With so much going on in the world these days and the concern over the Coronavirus, it's good to know that using plain, good soap still tops the list of things to do.
In a recent study, the Harvard Medical School published this in their Harvard Health Letter (excerpt):
Researchers recruited about 240 households in upper Manhattan to participate in a "real-world" hand washing study. Half were randomized to use 0.2% triclosan soap; half, to plain soap. After a year, the researchers tested the hands of the primary caregivers in the households for antibiotic-resistant bacteria. The result: no statistically significant difference between antibacterial and plain-soap households. The researchers offered several possible explanations for their findings (resistance may not develop in a year; high antibiotic use may make it difficult to detect small changes), so the case isn't closed, but their findings do counter the lab research.
Even if antibiotic resistance weren't an issue, results from this study (and others) make you wonder if the antibacterial soaps available to consumers add much to hand hygiene. In the Manhattan households, a year of washing with an antibacterial soap didn't lower bacterial counts on hands any more than a year of washing with plain soap. Nor did the antibacterial soap households experience fewer cold-like symptoms. That's not surprising: Colds are caused by viruses, not bacteria. Still, the finding is a useful reminder that the antibacterial soaps aren't the all-purpose germ fighters that many people expect them to be.
New products clamor for our attention, but plain old soap and water is still a good way to clean your hands. In studies, washing hands with soap and water for 15 seconds (about the time it takes to sing one chorus of "Happy Birthday to You") reduces bacterial counts by about 90%. When another 15 seconds is added, bacterial counts drop by close to 99.9% (bacterial counts are measured in logarithmic reductions). Few of us wash our hands that long — 5 seconds is more like it. One reason you're supposed to use cool or lukewarm water is to increase the chances you'll wash them a little longer. Hot water is also more damaging to skin.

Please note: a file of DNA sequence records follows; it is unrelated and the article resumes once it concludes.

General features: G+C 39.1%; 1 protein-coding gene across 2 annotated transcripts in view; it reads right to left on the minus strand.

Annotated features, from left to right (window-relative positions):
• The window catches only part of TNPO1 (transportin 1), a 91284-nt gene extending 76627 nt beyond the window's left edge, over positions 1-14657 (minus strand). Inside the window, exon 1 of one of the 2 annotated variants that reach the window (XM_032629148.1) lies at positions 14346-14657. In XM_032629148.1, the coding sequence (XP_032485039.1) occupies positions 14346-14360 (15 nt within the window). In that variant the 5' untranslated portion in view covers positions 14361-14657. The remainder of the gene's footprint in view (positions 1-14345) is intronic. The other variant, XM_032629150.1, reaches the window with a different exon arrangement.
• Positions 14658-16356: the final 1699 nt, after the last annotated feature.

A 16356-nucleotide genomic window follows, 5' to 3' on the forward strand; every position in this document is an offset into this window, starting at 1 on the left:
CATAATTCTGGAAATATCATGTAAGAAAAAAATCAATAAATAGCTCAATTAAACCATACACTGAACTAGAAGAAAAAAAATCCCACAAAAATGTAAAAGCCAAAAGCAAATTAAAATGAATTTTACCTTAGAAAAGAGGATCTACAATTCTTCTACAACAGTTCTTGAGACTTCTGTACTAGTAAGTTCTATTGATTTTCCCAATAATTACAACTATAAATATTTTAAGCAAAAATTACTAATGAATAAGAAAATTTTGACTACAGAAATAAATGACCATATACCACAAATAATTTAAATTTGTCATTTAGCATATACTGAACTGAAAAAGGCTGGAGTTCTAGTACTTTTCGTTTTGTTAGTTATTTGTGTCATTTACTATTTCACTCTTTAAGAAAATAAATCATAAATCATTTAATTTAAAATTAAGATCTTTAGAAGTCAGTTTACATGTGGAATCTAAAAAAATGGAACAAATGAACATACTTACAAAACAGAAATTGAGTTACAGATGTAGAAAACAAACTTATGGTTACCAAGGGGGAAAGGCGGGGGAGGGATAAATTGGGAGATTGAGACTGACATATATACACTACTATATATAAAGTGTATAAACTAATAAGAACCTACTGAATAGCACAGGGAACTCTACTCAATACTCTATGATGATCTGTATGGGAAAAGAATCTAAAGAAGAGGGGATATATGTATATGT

Soap and water don't kill germs; they work by mechanically removing them from your hands. Running water by itself does a pretty good job of germ removal, but soap increases the overall effectiveness by pulling unwanted material off the skin and into the water. In fact, if your hands are visibly dirty or have food on them, soap and water are more effective than the alcohol-based "hand sanitizers" because the proteins and fats in food tend to reduce alcohol's germ-killing power. This is one of the main reasons soap and water is still favored in the food industry.
Even people who are conscientious about washing their hands make the mistake of not drying them properly. Wet hands are more likely to spread germs than dry ones. It takes about 20 seconds to dry your hands well if you're using paper or cloth towels and 30–45 seconds under an air dryer.
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